Understanding the Issues: Budget Stabilization Fund
Revenue from Oklahoma state taxes is extremely volatile. In fact, Oklahoma’s year-to-year change in total state tax revenues is the third highest in the nation. Nearly all other states that are heavily dependent on oil and natural gas tax revenue have created budget stabilization funds to boost state budget priorities as well as insulate them from the cyclical and volatile nature of the energy economy.
An oil and gas budget stabilization fund places a percentage of existing tax revenue from oil and natural gas production into an investment fund. Income from the fund is then placed in a state’s general revenue fund every year to protect the state budget from drastic cuts in bad economic times and supplement state budget priorities in good times.
Difference Between a Budget Stabilization Fund and the State’s Rainy Day Fund
State “Rainy Day Funds” are distinct and different than oil and gas budget stabilization funds. A Rainy Day Fund is designed to serve as a safety net for the state budget. It acts like a savings account for the state by capturing excess tax revenue in good time (until a maximum limit is reached) and making it available to be spent when there are revenue shortfalls.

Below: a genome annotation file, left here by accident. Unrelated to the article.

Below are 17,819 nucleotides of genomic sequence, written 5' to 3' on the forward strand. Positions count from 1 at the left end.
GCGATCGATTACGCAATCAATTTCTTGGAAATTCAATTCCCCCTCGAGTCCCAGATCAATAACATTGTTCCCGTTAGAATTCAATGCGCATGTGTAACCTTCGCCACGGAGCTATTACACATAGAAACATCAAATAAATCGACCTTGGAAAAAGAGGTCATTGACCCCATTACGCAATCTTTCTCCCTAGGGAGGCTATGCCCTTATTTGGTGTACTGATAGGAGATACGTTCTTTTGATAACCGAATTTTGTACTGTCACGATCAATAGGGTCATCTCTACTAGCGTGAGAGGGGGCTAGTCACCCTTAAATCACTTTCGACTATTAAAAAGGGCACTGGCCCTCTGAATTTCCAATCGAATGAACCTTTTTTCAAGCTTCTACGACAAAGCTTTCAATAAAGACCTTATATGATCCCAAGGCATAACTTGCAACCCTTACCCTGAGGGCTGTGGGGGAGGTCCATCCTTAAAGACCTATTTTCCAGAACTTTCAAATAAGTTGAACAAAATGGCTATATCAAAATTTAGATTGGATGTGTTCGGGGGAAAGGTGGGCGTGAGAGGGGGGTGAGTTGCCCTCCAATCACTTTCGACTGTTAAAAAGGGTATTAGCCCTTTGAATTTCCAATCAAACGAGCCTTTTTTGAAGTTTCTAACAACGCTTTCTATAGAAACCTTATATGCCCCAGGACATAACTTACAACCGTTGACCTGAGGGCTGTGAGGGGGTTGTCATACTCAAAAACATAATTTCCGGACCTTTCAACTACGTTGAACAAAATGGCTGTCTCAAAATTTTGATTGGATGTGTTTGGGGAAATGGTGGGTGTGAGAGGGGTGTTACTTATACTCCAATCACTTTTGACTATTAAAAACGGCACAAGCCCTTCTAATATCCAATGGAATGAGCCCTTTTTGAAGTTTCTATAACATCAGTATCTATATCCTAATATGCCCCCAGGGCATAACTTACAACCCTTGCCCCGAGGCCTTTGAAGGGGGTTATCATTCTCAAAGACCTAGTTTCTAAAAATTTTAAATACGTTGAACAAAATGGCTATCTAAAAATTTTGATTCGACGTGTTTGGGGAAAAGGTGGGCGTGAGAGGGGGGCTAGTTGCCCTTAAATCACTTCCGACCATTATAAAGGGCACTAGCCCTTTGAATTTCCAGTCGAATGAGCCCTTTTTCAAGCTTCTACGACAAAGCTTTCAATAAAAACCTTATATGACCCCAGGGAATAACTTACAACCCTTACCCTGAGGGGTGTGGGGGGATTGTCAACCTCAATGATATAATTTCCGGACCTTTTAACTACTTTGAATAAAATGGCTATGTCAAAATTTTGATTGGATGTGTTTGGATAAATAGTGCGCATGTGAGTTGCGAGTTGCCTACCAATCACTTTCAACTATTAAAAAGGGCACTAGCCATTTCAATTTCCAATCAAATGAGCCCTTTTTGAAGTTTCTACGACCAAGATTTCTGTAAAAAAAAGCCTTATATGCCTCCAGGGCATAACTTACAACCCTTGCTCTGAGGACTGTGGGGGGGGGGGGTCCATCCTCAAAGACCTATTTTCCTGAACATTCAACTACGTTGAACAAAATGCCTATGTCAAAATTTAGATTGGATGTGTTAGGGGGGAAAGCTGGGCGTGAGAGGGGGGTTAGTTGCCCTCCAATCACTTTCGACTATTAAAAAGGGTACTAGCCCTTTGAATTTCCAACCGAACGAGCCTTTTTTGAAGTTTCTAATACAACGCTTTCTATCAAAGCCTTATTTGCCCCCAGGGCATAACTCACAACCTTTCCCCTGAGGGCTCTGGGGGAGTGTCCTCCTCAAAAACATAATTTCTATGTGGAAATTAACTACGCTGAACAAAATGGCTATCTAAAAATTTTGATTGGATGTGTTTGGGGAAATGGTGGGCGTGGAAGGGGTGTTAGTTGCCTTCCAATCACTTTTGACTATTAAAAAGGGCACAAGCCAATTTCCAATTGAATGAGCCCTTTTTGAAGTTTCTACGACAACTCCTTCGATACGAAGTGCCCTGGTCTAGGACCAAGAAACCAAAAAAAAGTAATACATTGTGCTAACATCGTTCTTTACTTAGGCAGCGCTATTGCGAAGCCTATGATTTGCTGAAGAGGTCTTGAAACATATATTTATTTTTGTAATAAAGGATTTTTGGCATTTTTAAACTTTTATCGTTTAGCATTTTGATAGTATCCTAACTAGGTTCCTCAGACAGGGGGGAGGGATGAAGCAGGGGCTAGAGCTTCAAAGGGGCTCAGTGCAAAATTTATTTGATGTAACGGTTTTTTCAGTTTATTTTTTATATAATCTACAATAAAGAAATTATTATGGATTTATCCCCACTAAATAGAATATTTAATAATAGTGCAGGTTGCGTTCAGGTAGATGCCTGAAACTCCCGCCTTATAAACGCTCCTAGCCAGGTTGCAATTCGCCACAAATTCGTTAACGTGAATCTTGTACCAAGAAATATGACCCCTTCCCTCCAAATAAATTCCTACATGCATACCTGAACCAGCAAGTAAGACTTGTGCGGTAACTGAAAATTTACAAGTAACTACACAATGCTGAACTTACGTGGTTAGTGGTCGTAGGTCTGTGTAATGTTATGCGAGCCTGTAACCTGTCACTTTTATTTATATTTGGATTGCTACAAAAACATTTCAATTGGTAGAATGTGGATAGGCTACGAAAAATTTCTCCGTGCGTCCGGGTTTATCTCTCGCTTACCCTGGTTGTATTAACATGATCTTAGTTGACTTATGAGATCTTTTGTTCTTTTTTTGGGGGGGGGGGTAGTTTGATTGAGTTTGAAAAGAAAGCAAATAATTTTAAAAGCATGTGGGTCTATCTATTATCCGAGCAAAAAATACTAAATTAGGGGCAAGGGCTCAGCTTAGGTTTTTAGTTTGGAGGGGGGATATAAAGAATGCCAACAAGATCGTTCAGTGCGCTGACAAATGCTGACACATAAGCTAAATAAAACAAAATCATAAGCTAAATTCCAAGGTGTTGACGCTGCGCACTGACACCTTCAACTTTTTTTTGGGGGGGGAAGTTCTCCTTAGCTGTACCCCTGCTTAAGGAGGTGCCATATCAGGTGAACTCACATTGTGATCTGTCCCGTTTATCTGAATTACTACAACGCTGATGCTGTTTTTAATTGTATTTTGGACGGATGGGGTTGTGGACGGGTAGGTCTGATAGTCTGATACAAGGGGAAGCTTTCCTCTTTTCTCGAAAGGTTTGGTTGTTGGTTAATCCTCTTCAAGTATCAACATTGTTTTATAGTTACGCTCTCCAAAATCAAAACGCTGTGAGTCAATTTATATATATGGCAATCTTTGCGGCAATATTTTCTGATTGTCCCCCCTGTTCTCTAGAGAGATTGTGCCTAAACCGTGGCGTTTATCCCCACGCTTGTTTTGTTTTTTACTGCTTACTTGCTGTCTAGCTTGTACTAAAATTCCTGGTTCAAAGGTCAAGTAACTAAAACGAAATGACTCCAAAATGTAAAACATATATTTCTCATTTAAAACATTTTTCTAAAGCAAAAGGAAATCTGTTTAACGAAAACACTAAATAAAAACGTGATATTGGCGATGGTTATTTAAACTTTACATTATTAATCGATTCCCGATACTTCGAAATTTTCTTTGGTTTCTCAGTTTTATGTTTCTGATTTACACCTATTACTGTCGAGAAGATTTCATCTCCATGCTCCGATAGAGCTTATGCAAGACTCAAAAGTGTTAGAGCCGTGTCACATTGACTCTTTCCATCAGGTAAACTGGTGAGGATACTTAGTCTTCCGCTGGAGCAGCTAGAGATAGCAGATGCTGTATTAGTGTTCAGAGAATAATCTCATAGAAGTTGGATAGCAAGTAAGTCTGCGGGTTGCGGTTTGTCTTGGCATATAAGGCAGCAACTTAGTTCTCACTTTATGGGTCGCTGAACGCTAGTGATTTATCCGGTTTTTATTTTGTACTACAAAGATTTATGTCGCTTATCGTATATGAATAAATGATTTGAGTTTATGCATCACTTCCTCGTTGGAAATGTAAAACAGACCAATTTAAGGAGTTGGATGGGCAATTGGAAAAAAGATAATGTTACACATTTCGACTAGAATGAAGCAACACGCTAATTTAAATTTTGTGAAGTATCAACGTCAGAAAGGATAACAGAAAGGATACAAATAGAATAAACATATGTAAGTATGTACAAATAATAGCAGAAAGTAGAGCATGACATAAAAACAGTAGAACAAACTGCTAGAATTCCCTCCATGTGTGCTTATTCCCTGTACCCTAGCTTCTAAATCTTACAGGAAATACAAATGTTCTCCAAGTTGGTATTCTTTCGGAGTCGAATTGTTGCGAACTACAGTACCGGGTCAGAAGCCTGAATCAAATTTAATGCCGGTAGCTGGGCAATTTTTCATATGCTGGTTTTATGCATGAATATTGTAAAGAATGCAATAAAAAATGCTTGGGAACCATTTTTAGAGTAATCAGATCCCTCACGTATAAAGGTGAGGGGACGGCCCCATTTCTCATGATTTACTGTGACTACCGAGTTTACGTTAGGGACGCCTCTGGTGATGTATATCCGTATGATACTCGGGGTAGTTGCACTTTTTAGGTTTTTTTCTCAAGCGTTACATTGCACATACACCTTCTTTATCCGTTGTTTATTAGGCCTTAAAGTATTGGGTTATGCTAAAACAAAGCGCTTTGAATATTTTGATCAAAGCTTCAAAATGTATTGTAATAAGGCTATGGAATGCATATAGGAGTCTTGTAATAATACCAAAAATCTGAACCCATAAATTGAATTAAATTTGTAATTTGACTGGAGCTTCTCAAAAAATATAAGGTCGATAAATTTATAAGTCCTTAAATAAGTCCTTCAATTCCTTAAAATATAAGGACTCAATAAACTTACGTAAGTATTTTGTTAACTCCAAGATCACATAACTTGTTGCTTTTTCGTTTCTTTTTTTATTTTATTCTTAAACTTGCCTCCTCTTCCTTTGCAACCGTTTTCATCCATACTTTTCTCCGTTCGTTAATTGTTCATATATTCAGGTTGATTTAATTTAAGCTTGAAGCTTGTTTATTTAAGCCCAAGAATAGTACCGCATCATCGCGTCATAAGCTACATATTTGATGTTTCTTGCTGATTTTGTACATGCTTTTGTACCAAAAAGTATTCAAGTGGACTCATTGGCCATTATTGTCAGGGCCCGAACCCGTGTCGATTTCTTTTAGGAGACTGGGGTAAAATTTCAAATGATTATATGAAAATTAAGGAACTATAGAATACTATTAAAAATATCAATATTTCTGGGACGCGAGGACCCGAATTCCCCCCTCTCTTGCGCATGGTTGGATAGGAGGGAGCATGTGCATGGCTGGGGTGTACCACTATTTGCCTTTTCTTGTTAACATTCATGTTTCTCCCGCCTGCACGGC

An oil and gas budget stabilization fund operates more like a long-term endowment for a state by continuing to provide revenue every year to supplement and stabilize a state’s budget. In this way, Rainy Day Funds and budget stabilization funds work together to make sure that a state has a solid fiscal foundation in both good and bad economic times.
What Other States Are Doing
Currently, eight states have an oil and gas stabilization fund. Four of those states are highlighted below.
North Dakota established their Legacy Fund in 2009. Thirty percent of total revenue derived from taxes on oil and gas production or extraction must be transferred to the Legacy Fund. As of November 30, 2018, the current balance of the Legacy Fund was $5.8 billion.
Alaska’s Constitutional Budget Reserve Fund (CBRF) was established in 1990. All money received by Alaska after July 1, 1990, through resolution of mineral-related income disputes, must be deposited into the CBRF. The CBRF had a balance of $1.71 billion as of December 31, 2018.
Wyoming’s Budget Reserve Account (BRA) gets its revenue from federal mineral royalties and state severance taxes. The BRA may also receive minor revenue from inheritance taxes and miscellaneous items. The BRA had a balance of $165.6 million as of December 18, 2018.
New Mexico’s Tax Stabilization Reserve Fund gets its revenue from two sources. First, operating reserves exceeding 8% of the ongoing appropriations are transferred to the tax stabilization reserve fund. Second, additional funds are deposited into the tax stabilization reserve from the oil and gas emergency tax if annual revenue exceeds the five-year average income. As of March 2018, New Mexico’s Tax Stabilization Reserve Fund was projected at that time to reach $15.5 million by FY 2019.